A new study by researchers at Columbia University Mailman School of Public Health’s Center for Infection and Immunity indicates that pediatric obsessive-compulsive disorder (OCD), Tourette syndrome and/or tic disorder may develop from an inappropriate immune response to the bacteria causing common throat infections. The mouse model findings, published online by Nature Publishing Group in this week’s Molecular Psychiatry, support the view that this condition is a distinct disorder, and represent a key advance in tracing the path leading from an ordinary infection in childhood to the surfacing of a psychiatric syndrome. The research provides new insights into identifying children at risk for autoimmune brain disorders and suggests potential avenues for treatment. Read the rest of this entry »
Short-term memory getting worse? Exercise getting harder? Examine your diet. New research published online in The FASEB Journal (http://www.fasebj.org) showed that in less than 10 days of eating a high-fat diet, rats had a decreased ability to exercise and experienced significant short-term memory loss. These results show an important link between what we eat, how we think, and how our bodies perform. Read the rest of this entry »
Researchers have used a new machine that sequences millions of small DNA fragments in parallel to cover 90 percent of one individual’s genome in only four weeks.
hnica.com/science/news/2009/08/human-genome-completed-using-one-machine-for-four-weeks.ars’>1 machine, 4 weeks now enough to sequence human genome – Ars Technica.
Certain patients with colorectal cancer who begin regular aspirin use after the disease develops may greatly improve their odds of survival, researchers in Boston report.
Posted August 12, 2009on:
A new study finds a surprising similarity in the way neural circuits linked to vision process information in both sighted individuals and those who have been blind since birth. The research, published by Cell Press in the August 13th issue of the journal Neuron, reveals that category-specific localized activation of a critical part of the visual cortex does not require any prior visual experience and provides fascinating and valuable insight into the evolutionary history of the human brain. Read the rest of this entry »
Supplementing obese rats with the nutrient carnitine helps the animals to clear the extra sugar in their blood, something they had trouble doing on their own, researchers at Duke University Medical Center report.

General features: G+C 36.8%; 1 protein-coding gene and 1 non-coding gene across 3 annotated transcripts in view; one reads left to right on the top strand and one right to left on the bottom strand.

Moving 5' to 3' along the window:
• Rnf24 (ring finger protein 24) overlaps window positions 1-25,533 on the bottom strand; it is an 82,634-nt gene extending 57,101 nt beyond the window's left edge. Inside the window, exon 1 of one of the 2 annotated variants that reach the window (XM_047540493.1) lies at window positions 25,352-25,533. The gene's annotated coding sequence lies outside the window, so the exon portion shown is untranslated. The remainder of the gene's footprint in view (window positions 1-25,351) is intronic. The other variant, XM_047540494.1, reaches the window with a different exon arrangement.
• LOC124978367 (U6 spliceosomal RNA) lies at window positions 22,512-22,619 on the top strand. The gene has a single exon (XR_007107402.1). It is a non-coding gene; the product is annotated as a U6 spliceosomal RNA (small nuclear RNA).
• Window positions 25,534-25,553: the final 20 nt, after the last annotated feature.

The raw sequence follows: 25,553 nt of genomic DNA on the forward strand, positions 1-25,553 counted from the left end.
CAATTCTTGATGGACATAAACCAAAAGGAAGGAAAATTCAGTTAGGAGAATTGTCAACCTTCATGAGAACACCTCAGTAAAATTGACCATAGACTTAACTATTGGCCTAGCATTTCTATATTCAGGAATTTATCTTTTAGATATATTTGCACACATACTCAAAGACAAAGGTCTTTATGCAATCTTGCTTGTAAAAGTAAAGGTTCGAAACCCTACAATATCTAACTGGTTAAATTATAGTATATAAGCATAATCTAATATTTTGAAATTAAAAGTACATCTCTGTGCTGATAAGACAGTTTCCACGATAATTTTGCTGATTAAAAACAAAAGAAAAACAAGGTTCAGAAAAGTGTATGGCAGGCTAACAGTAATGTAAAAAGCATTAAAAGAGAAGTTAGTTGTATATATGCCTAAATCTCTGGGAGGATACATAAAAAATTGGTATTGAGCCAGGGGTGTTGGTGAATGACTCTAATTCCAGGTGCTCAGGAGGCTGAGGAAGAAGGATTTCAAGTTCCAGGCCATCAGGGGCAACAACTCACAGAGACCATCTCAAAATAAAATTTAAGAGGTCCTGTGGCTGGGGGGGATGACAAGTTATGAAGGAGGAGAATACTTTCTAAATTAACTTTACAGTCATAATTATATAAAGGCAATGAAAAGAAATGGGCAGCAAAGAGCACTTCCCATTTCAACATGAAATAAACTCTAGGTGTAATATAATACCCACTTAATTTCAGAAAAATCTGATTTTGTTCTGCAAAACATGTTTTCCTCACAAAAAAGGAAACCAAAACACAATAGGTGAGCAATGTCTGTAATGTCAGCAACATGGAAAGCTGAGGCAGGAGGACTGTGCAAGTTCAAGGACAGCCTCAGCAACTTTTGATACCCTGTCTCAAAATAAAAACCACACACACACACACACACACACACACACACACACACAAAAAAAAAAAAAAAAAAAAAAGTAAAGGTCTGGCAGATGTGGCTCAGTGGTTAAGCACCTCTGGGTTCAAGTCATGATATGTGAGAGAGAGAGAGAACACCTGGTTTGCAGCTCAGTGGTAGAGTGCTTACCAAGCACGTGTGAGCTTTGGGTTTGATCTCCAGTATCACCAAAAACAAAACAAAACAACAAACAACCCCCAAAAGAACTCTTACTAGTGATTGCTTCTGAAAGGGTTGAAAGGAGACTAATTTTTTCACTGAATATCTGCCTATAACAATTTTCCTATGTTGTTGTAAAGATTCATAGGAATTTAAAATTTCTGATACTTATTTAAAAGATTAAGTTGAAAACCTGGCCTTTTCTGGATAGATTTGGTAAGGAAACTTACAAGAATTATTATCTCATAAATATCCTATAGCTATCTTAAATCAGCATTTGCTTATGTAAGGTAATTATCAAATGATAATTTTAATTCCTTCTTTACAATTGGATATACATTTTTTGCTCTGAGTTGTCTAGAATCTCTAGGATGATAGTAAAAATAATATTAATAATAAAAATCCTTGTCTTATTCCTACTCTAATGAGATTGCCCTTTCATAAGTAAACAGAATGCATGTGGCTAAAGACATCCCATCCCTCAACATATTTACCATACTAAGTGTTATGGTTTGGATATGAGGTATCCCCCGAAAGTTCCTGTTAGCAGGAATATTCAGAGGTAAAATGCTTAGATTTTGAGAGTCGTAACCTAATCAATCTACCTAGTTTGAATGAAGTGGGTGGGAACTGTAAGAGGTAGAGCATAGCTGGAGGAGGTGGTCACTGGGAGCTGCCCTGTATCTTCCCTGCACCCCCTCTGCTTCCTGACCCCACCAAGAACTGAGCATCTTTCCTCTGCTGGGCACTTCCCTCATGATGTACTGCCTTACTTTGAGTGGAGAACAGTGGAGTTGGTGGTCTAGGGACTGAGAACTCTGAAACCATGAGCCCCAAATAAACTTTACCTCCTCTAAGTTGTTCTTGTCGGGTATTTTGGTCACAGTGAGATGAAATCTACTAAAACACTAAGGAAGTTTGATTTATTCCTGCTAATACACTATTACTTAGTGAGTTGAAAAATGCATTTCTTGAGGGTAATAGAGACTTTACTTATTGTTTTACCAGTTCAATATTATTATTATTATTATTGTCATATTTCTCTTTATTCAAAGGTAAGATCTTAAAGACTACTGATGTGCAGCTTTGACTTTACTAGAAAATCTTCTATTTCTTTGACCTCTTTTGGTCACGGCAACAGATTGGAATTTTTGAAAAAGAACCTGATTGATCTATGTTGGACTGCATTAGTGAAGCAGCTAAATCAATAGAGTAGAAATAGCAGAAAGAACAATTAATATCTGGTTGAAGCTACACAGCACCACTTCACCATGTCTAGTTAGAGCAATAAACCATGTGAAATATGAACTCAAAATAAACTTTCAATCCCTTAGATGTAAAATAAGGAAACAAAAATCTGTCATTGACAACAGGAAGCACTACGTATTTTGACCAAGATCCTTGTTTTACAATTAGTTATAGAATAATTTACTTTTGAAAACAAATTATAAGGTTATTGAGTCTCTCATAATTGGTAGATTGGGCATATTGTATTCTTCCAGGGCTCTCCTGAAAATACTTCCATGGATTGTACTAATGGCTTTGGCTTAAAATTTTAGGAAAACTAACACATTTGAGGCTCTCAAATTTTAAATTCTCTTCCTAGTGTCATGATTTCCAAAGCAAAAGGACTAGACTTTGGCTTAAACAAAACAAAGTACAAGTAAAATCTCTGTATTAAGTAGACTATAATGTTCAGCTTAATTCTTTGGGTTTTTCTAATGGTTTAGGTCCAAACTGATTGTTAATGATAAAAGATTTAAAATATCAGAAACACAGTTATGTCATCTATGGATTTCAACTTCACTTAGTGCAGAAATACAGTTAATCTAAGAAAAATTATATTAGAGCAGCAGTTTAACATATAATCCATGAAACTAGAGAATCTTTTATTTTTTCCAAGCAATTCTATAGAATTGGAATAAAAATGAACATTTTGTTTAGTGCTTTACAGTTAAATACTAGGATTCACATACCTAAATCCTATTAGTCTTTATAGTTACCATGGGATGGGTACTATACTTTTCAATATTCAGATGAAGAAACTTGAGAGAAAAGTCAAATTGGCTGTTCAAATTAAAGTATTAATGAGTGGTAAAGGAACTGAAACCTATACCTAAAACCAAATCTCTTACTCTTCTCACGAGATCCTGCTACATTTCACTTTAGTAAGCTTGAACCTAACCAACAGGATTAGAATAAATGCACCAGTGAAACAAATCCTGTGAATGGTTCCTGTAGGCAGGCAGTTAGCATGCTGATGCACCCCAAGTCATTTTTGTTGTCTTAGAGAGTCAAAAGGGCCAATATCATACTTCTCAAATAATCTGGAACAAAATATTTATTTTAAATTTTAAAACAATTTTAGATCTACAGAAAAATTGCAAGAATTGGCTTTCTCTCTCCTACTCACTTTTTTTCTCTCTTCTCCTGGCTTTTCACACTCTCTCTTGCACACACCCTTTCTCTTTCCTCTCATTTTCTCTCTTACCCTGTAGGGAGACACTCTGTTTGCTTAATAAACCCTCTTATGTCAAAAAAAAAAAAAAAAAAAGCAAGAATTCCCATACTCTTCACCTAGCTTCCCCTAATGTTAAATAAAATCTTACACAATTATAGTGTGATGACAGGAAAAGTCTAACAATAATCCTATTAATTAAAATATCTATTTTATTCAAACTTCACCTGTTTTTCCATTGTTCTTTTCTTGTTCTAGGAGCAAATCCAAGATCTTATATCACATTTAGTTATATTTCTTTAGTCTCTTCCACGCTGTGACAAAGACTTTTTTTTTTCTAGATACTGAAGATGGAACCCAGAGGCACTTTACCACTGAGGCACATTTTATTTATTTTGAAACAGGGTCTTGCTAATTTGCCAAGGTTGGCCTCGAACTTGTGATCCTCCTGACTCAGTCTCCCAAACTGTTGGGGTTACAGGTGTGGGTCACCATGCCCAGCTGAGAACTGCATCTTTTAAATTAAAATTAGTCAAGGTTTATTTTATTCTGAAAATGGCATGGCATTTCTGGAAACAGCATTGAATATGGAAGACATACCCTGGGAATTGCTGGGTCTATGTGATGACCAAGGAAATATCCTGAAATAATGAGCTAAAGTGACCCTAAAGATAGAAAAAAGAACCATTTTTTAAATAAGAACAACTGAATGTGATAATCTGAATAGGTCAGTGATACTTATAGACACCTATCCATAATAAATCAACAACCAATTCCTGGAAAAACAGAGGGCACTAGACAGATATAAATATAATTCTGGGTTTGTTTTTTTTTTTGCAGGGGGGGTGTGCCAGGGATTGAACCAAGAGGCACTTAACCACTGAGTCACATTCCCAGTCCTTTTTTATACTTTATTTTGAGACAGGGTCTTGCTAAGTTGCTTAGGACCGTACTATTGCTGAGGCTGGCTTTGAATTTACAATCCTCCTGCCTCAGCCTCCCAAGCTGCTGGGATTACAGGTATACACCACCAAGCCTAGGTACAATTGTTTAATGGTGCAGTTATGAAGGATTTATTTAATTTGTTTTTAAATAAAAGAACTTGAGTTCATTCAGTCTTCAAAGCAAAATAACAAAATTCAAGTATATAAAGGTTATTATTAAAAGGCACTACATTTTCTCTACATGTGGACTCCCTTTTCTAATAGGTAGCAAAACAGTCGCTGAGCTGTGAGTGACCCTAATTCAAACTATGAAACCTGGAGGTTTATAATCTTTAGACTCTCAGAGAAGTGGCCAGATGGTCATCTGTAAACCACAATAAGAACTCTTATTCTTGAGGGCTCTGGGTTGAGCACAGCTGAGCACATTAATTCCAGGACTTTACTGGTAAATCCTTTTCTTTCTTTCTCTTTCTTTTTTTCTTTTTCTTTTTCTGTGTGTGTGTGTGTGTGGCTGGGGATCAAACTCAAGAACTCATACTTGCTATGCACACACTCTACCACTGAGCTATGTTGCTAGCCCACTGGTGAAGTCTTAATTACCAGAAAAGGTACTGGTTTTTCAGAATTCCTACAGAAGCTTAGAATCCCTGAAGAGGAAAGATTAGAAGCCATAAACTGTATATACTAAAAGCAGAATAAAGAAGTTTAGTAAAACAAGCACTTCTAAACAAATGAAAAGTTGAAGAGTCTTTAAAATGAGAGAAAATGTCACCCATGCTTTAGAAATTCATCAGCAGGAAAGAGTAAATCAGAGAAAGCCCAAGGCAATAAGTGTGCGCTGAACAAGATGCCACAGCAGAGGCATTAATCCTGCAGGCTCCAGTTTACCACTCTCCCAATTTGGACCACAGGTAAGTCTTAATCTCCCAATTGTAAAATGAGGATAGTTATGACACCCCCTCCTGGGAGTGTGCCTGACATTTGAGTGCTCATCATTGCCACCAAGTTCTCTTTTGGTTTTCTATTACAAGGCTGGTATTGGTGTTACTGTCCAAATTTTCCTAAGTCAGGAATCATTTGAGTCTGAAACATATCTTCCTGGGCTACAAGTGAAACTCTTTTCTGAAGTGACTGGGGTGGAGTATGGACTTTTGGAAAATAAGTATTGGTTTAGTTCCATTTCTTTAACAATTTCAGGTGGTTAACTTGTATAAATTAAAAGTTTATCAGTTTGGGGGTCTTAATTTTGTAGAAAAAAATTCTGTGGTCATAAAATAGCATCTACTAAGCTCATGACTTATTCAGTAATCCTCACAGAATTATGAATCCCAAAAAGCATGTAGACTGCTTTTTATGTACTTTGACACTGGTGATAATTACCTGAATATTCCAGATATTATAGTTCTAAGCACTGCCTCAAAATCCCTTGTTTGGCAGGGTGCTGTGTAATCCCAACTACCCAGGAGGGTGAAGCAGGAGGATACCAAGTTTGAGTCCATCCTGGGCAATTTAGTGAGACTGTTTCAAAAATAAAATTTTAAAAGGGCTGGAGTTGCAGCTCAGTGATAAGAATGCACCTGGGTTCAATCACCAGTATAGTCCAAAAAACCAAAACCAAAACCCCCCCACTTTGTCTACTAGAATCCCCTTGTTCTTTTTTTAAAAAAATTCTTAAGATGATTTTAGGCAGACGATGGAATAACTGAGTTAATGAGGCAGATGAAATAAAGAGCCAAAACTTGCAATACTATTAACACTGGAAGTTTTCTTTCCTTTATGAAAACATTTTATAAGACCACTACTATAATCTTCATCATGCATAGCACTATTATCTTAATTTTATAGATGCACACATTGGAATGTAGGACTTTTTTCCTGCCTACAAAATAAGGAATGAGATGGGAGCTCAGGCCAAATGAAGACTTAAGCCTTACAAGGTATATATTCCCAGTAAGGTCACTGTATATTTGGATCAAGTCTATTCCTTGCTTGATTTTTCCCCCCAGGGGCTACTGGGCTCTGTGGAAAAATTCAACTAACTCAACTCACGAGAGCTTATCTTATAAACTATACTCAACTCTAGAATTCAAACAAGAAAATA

A team led by Deborah Muoio (Moo-ee-oo), Ph.D., of the Duke Sarah W. Stedman Nutrition and Metabolism Center, also performed tests on human muscle cells that showed supplementing with carnitine might help older people with prediabetes, diabetes, and other disorders that make glucose (sugar) metabolism difficult.
When we absorb new information, the human brain reshapes itself to store this newfound knowledge. But where exactly is the new knowledge kept, and how does that capacity to adapt reflect our risk for Alzheimer’s disease and other forms of senile dementia later in our lives?
Dr. Yaniv Assaf of Tel Aviv University’s Department of Neurobiology is pioneering a new way to track the effect of memory on brain structure. “With a specific MRI methodology called ‘Diffusion Imaging MRI,’ we can investigate the microstructure of the tissue without actually cutting into it,” he explains. “We can measure how much capacity our brain has to change structurally, what our memory reserve is and where that happens.” Read the rest of this entry »
NEUROSCIENTISTS ARE MAPPING OUT A COMPLETE ATLAS OF CONNECTIVITY IN THE HUMAN BRAIN, BUT WHAT’S EMERGING IS A BATTLE OF SCALES.
People who mostly follow the Mediterranean diet lower their risk of mental decline — and they lower this risk even more if they exercise, new studies suggest.
It has long been thought that damage to the heart is irreversible, but new research is challenging that assumption.
Investigators from Children’s Hospital Boston were able to reverse heart damage in mice by stimulating the growth of new heart muscle cells.
They did this by injecting the mice with the growth factor neuregulin1, which is a key player in heart cell growth.
‘Jumping genes’ create diversity in human brain cells, offering clues to evolutionary and neurological disease
Posted August 10, 2009on: